At age 55, Brad Pitt is happy to pass the acting torch to the younger generation.
“I’m behind the camera on the producing side and I enjoy that a lot, but I keep doing less and less,” the actor says in the new issue of GQ Australia.
Pitt, whose big break came with a small role in 1991’s “Thelma & Louise”, says there’s a “natural selection” at play in Hollywood, especially with the streaming options and the sheer number of blockbuster franchises and sequels.
“I really believe that overall it’s a younger man’s game — not that there aren’t substantial parts for older characters. I just feel, the game itself, it’ll move on naturally. There will be a natural selection to it all,” he says. “But I’m curious to see what the future of film is, what shape it takes. I really appreciate the streaming services because we’re seeing more and more quality projects being made. We’re seeing more writers and directors and actors getting a shot. It just tells you how many talented people are out there.”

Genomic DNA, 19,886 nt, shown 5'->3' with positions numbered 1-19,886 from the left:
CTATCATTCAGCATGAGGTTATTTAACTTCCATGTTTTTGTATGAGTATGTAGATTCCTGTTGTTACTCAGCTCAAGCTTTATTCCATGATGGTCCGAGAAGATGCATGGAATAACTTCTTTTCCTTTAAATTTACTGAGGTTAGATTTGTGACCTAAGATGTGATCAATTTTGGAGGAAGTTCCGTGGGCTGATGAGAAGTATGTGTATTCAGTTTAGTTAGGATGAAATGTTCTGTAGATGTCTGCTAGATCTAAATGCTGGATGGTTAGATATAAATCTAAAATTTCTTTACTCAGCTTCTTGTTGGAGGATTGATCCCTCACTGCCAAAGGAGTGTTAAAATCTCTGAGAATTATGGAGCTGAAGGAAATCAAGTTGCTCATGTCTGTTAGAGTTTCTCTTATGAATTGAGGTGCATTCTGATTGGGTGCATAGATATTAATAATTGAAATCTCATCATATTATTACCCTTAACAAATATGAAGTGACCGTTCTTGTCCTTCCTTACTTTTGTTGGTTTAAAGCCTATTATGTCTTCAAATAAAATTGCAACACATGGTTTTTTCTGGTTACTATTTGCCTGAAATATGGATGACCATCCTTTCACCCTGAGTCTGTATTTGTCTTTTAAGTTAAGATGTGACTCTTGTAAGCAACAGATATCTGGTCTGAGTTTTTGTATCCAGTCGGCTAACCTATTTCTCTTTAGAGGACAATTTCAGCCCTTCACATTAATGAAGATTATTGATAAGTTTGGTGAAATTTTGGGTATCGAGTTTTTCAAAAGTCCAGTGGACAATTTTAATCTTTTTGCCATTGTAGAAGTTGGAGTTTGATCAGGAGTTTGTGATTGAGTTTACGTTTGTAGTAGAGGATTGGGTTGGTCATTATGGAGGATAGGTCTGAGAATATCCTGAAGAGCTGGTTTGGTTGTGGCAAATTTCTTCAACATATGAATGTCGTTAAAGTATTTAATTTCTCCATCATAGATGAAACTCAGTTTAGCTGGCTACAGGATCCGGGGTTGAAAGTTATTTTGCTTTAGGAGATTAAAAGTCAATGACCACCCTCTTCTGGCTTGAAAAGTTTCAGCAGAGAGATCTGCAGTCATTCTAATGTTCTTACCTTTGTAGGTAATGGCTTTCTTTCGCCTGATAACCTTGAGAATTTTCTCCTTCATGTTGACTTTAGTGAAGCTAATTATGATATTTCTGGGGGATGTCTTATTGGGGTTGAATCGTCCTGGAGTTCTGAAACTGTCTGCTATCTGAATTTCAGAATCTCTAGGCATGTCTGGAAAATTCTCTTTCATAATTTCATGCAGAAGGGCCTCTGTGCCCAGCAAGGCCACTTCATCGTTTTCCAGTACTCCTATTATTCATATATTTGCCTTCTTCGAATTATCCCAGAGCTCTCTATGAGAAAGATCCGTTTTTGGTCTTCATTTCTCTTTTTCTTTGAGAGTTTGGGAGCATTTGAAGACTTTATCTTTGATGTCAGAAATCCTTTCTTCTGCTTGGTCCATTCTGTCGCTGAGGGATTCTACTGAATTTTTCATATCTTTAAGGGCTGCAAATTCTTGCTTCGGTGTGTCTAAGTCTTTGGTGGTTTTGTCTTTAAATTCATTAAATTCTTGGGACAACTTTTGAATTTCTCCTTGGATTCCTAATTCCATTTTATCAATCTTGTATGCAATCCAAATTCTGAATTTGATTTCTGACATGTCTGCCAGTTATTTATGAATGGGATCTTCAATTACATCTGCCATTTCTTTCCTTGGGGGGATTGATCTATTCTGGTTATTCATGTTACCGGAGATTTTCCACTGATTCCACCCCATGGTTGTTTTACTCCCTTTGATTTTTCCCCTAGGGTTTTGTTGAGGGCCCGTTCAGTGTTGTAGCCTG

For a movie star like Pitt, there’s room for films to be released in both a traditional theatrical setting and on streaming services.
“But I could be a dinosaur and not even know it, man. And the comet could be on the way,” he adds.
Starring in “Once Upon A Time In Hollywood” and this fall’s anticipated space drama “Ad Astra”, Pitt is still very much an old-school movie star, at least according to “Once Upon A Time” director Tarantino.
“I thought he would be terrific in this character because it needs a terrific actor but it also needs a movie star,” Tarantino says, describing Pitt’s casting as a stunt man in his ode to the Golden Age of Hollywood, “and particularly a movie star like Mr. Pitt, a movie star that I think audiences like watching. Like a Steve McQueen or someone – you like watching him. You like watching the way he moves, you like watching the way he drives. This cool, masculine quality that a movie star can have – he has it. And he’s had it for this whole last generation of actors.”
“Once Upon A Time In Hollywood” opens in theatres on July 26.